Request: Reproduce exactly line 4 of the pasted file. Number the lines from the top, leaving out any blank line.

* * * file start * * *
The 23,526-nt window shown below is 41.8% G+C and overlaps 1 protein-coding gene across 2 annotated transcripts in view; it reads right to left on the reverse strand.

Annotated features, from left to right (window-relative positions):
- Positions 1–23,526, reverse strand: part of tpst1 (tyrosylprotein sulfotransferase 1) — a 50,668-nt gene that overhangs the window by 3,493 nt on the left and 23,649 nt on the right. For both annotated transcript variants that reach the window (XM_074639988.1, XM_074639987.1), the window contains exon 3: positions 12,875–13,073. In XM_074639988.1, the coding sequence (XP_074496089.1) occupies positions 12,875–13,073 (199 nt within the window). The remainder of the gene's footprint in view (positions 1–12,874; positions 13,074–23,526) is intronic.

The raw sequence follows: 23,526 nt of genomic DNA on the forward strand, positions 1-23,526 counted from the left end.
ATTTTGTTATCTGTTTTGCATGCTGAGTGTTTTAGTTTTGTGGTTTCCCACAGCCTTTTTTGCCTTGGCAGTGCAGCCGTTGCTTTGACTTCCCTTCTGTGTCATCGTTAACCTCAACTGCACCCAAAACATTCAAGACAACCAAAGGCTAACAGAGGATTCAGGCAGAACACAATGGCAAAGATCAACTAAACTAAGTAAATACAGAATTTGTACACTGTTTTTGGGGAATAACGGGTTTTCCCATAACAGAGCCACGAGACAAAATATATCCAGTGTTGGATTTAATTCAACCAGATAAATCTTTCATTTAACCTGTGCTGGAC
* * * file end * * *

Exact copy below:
The raw sequence follows: 23,526 nt of genomic DNA on the forward strand, positions 1-23,526 counted from the left end.